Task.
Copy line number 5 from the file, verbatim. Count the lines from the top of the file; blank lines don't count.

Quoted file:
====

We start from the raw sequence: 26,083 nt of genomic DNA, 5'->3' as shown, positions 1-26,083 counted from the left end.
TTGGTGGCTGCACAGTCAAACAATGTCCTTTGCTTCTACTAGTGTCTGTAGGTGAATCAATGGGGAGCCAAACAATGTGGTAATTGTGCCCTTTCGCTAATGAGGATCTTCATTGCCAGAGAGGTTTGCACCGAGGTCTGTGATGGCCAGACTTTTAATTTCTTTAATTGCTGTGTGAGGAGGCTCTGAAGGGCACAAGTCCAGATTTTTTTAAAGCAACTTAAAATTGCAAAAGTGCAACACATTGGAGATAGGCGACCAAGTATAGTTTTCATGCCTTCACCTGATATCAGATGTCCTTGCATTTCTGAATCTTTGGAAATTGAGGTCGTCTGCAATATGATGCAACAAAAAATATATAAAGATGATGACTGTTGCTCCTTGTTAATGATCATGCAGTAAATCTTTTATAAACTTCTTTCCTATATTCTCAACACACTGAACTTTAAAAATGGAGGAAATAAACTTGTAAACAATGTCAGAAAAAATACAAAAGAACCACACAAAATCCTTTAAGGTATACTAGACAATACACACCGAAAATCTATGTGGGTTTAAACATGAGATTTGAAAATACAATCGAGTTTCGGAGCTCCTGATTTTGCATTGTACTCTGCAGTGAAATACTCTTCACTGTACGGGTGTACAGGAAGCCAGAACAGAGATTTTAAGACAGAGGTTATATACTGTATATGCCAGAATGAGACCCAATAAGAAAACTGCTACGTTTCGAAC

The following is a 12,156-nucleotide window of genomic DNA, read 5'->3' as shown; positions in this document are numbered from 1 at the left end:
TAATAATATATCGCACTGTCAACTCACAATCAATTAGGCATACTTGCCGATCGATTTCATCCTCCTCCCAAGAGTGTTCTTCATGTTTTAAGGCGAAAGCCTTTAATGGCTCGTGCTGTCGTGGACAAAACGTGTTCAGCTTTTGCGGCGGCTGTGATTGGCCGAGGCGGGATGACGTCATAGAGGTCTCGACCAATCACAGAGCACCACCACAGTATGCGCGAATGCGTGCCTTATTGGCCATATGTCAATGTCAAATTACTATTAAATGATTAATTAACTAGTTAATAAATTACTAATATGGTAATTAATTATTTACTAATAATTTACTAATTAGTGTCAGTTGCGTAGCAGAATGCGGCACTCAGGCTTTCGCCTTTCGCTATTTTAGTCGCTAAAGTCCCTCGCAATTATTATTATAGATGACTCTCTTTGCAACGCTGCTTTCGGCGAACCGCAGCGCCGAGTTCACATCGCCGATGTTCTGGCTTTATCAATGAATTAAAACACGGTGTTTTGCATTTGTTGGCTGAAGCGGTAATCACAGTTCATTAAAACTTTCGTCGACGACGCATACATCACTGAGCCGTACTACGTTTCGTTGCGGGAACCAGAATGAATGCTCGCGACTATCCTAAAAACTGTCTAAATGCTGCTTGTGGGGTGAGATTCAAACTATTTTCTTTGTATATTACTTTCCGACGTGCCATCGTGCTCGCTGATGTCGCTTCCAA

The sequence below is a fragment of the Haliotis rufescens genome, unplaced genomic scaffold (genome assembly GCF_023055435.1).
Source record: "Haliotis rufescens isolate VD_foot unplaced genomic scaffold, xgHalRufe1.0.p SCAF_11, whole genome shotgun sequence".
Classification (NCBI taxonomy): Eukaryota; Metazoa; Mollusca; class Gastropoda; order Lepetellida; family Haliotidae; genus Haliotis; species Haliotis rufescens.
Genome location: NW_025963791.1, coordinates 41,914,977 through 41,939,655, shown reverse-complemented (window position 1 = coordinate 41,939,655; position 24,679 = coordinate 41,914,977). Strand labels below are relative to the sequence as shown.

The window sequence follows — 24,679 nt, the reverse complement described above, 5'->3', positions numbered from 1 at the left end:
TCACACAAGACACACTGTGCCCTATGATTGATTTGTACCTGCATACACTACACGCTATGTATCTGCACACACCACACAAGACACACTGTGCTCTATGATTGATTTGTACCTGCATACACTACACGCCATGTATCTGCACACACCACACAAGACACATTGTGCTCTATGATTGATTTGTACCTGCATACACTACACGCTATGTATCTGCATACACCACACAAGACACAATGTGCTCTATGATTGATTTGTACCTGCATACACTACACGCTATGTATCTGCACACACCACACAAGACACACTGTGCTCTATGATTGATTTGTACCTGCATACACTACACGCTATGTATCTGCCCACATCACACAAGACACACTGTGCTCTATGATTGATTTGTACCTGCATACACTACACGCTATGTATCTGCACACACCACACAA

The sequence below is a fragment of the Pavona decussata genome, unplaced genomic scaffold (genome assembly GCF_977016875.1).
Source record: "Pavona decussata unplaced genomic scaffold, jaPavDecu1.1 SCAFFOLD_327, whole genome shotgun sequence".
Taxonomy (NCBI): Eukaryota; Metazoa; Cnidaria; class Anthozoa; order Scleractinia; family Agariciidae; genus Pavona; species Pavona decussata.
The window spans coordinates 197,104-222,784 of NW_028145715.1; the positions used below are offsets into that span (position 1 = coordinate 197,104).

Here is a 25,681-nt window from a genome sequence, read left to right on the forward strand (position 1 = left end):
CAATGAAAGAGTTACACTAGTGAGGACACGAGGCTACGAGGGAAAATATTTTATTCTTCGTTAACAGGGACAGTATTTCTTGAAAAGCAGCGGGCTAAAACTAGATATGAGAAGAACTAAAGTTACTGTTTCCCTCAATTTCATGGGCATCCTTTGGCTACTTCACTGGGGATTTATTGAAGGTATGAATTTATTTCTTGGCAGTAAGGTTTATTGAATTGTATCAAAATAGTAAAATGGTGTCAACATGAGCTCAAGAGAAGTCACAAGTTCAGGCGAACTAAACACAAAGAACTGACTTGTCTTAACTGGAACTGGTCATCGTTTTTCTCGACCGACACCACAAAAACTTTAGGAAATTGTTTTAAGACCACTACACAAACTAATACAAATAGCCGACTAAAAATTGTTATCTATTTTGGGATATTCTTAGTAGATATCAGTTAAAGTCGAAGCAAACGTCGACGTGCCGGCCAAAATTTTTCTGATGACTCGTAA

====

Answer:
The sequence below is a fragment of the Haliotis rufescens genome, unplaced genomic scaffold (genome assembly GCF_023055435.1).